Archives for posts with tag: radishes

Oh, I must start with expressing my deepest apologies for my lack of diligence in keeping everyone up with the growing of the garden. The past week has been on the verge of personally challenging, and that is what I am using as my excuse to ignore the computer. Trust me, though, I fuss about the garden and in the yard and am always brainstorming the latest and greatest blog entry – it just hasn’t hit the press until today is all. 🙂

the garden

 So, this is one of the most recent photos of the garden in all her glory. Notice how green it is? Well, I let the perfectionist in me go a little wild last week and she was a weeding fool (at least in the eastern third)! Yes, it’s still a major mental hurdle, allowing the biodiversity to flourish instead of keeping the grounds pristine and neat and tidy – even though I believe with all my heart in the beauty and functionality of the philosophy allowing weeds to enjoy a realm to thrive in as well. And, as luck would have it, weeds have been my best seller at the farmer’s market. These plant I embrace as a culinary delicacy, and a healthful addition, but it’s a bit challenging I have discovered to encourage others to see the rationality of that explanation. So, I resort to purporting the health benefits and describing flavors, and there have been a handful of takers. Last week I purveyed a wild greens blend of lamb’s quarter (spinach flavor), oxalis (horseradish flavor) and pineapple weed. I also tried to sell my gorgeous French heirloom romaine lettuce, Rouge d’Hiver, without much luck – my family is eating phenomenally well as a result! 🙂

rat tail radish blossom The rat-tail radishes are big and blossoming. They really steal the show. I’m so excited to try the unique radishes that grow like green beans. Because my garden is so eclectic I have been brainstorming ways to market it better. It seems that most of the markets in the area that I have attended demand the standard fare, and people tend to shy away from things they are unfamiliar with as a general rule. As a result I have come to the conclusion that I need to find the folks that are culinarily adventurous, embrace them completely and invite them to become a part of what I am dubbing the “Gourmet CSA” – if you are looking for the standard in spring greens, for your carrots to be orange and for your corn to be yellow, you can find unlimited resources – but if you want to sink your teeth into the sweetest cob of Japanese sweet corn, if you want to wow your friends with purple carrots in your salad, if you want to make a green tomato sauce from ripe tomatoes, well, Ame de la Terre is where you will find it! I also plan to include in CSA boxes the homemade and healthful delights I have been experimenting with in the kitchen – like the wheat and flax seed crackers, the gluten and dairy free Italian herb crackers, whole grain based treats, and recipes to play with for those interesting garden finds. So, if you are interested in participating in this type of CSA, please don’t hesitate to contact me. I’m hoping it is the kind of thing that can go year round with things like preserved tomatoes and root cellar items… as well as my push for a greenhouse for continued growing. It’s certainly a work in progress!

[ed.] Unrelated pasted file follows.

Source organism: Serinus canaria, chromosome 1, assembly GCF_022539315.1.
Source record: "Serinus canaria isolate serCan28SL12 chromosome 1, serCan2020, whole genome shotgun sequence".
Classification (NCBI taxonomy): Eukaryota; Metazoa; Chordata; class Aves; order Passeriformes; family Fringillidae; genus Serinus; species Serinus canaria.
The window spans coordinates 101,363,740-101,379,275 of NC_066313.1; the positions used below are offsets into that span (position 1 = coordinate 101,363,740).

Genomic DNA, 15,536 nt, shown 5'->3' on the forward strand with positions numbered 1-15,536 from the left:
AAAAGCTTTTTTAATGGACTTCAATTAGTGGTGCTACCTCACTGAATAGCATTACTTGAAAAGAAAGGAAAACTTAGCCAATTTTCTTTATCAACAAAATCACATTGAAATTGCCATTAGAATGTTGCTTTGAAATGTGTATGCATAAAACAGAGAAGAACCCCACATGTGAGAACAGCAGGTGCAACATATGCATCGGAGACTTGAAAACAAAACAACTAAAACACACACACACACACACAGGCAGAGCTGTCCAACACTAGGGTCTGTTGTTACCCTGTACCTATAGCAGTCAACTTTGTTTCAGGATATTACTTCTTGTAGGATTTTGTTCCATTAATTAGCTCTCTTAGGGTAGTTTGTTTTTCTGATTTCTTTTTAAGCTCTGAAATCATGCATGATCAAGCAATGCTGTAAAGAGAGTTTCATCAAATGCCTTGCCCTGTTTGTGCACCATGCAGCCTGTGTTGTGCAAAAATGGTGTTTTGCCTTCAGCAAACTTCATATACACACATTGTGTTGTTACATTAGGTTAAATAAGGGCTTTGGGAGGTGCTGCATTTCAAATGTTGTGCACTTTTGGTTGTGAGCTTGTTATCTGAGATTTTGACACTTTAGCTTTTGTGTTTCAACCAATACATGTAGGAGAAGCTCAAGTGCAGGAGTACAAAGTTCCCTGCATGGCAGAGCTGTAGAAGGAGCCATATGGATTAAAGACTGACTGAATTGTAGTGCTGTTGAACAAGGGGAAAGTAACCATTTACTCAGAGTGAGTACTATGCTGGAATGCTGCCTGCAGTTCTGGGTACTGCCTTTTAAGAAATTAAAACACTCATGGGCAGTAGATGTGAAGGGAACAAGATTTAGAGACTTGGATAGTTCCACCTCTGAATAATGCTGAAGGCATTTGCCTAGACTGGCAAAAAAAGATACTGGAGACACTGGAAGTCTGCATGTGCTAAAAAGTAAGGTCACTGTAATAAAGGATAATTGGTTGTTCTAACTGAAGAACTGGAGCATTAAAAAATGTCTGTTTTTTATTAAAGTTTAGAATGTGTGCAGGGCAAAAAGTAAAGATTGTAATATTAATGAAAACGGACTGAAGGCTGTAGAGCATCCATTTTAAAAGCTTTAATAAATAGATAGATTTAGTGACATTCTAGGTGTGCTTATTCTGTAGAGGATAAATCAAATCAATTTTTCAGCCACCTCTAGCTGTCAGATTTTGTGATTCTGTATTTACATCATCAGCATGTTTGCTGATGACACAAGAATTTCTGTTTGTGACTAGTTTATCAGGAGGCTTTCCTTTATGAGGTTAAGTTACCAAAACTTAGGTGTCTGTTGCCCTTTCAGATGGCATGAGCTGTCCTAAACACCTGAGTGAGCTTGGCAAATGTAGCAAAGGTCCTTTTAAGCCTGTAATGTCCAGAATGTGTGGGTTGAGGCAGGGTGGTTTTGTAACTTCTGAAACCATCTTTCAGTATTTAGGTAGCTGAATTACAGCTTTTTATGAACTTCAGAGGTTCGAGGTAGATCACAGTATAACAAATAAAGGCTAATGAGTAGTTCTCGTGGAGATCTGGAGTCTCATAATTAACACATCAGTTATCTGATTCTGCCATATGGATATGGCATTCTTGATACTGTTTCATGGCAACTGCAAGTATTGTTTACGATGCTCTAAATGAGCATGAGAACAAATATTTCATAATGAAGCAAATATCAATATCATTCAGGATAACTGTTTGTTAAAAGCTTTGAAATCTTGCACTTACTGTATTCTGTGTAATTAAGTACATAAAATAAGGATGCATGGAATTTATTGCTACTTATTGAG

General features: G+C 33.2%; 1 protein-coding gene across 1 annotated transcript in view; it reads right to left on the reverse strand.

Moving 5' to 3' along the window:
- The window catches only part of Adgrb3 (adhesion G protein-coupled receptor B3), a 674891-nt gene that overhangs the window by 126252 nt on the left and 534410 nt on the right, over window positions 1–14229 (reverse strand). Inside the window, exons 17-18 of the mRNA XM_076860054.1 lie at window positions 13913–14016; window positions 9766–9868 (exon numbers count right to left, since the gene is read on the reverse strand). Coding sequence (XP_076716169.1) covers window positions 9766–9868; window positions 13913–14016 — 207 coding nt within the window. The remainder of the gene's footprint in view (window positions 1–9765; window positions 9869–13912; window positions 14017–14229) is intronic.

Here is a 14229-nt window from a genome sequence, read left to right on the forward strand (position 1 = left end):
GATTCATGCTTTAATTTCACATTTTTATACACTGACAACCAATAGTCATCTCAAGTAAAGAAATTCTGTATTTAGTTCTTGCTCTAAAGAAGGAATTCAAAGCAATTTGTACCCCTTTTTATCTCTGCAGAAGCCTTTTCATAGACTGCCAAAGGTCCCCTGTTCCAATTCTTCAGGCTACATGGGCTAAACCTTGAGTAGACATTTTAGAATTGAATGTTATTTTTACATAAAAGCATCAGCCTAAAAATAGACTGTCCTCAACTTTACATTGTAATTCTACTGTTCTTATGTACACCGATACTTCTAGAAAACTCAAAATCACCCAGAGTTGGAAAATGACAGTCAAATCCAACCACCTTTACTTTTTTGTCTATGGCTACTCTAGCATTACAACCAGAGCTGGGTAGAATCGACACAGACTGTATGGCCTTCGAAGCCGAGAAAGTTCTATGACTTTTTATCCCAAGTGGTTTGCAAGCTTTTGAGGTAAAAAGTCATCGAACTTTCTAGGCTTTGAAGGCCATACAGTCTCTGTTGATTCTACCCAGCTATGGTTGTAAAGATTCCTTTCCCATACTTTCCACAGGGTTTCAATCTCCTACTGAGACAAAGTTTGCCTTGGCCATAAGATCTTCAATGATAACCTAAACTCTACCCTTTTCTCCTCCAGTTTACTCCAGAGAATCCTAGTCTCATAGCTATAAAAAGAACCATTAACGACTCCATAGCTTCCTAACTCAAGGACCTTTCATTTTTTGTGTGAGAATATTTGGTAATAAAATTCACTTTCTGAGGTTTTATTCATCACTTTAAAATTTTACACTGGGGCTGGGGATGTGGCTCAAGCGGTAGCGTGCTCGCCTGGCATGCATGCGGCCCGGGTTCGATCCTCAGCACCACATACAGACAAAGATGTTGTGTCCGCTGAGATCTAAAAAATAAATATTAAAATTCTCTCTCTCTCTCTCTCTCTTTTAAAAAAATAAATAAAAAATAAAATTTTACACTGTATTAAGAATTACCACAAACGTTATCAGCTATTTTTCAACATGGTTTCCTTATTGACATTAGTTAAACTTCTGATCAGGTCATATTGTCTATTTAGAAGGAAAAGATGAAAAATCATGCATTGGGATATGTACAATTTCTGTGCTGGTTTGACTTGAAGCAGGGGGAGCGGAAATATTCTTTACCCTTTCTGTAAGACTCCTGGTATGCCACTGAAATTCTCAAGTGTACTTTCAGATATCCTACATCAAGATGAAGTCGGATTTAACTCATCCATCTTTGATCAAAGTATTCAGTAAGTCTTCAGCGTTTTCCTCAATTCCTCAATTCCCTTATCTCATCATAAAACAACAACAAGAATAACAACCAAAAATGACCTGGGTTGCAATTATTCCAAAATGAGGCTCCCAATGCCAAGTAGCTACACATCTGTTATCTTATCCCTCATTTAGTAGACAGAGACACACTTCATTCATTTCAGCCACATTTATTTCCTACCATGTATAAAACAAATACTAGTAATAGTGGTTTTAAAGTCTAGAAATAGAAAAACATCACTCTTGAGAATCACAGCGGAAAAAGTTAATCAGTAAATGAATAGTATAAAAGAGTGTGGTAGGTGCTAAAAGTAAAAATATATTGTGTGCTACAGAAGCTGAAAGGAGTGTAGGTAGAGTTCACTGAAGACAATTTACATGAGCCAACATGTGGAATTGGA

barrel lilly

… as is the entire yard. This is a photo of one of the beautiful tiger lillies given to me by a friend. I have lined the entire ditch between the driveway and the runway with the lillies acquired from Clear Lake and from my grandparents’ place north of Crystal Lake, plus I stuck in some phlox and other unknown-to-me-perennials in the hopes that mowing will soon become a thing of the past. If you see my father, please tell him what a good idea it would be to replace the lawn with short grass prairie… this is one of my big pushes of the moment! The hostas in the trees are flourishing and competing nicely with the abundant Canadian thistles and nettles – they can be such health hazards. 🙂